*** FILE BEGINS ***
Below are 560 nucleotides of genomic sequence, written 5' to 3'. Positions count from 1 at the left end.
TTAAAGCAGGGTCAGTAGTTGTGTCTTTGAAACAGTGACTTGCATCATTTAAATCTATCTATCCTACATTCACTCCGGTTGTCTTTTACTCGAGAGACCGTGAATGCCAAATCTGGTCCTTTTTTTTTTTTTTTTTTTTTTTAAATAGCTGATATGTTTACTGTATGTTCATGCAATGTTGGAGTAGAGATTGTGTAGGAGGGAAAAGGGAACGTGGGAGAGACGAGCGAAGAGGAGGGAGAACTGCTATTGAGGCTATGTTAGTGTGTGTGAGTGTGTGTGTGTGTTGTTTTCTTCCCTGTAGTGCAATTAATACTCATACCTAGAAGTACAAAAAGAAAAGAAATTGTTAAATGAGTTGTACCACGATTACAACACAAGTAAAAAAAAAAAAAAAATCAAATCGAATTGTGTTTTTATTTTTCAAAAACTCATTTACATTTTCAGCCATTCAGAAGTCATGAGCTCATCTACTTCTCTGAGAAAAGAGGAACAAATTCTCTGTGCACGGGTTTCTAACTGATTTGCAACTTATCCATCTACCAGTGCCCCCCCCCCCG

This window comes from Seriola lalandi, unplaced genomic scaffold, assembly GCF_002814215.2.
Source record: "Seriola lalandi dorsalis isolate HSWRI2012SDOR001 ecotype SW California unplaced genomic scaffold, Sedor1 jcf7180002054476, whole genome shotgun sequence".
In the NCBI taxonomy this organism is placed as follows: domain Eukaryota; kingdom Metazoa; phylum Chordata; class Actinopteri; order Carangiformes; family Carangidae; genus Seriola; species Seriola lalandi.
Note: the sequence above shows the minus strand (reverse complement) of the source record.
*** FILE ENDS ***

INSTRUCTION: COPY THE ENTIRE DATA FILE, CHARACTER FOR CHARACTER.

Below are 560 nucleotides of genomic sequence, written 5' to 3'. Positions count from 1 at the left end.
TTAAAGCAGGGTCAGTAGTTGTGTCTTTGAAACAGTGACTTGCATCATTTAAATCTATCTATCCTACATTCACTCCGGTTGTCTTTTACTCGAGAGACCGTGAATGCCAAATCTGGTCCTTTTTTTTTTTTTTTTTTTTTTTAAATAGCTGATATGTTTACTGTATGTTCATGCAATGTTGGAGTAGAGATTGTGTAGGAGGGAAAAGGGAACGTGGGAGAGACGAGCGAAGAGGAGGGAGAACTGCTATTGAGGCTATGTTAGTGTGTGTGAGTGTGTGTGTGTGTTGTTTTCTTCCCTGTAGTGCAATTAATACTCATACCTAGAAGTACAAAAAGAAAAGAAATTGTTAAATGAGTTGTACCACGATTACAACACAAGTAAAAAAAAAAAAAAAATCAAATCGAATTGTGTTTTTATTTTTCAAAAACTCATTTACATTTTCAGCCATTCAGAAGTCATGAGCTCATCTACTTCTCTGAGAAAAGAGGAACAAATTCTCTGTGCACGGGTTTCTAACTGATTTGCAACTTATCCATCTACCAGTGCCCCCCCCCCCG

This window comes from Seriola lalandi, unplaced genomic scaffold, assembly GCF_002814215.2.
Source record: "Seriola lalandi dorsalis isolate HSWRI2012SDOR001 ecotype SW California unplaced genomic scaffold, Sedor1 jcf7180002054476, whole genome shotgun sequence".
In the NCBI taxonomy this organism is placed as follows: domain Eukaryota; kingdom Metazoa; phylum Chordata; class Actinopteri; order Carangiformes; family Carangidae; genus Seriola; species Seriola lalandi.
Note: the sequence above shows the minus strand (reverse complement) of the source record.